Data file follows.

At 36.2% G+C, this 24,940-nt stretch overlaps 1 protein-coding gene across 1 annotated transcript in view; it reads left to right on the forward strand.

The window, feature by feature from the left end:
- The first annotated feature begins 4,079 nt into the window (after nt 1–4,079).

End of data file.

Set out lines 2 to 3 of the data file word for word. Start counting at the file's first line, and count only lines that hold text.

The window, feature by feature from the left end:
- The first annotated feature begins 4,079 nt into the window (after nt 1–4,079).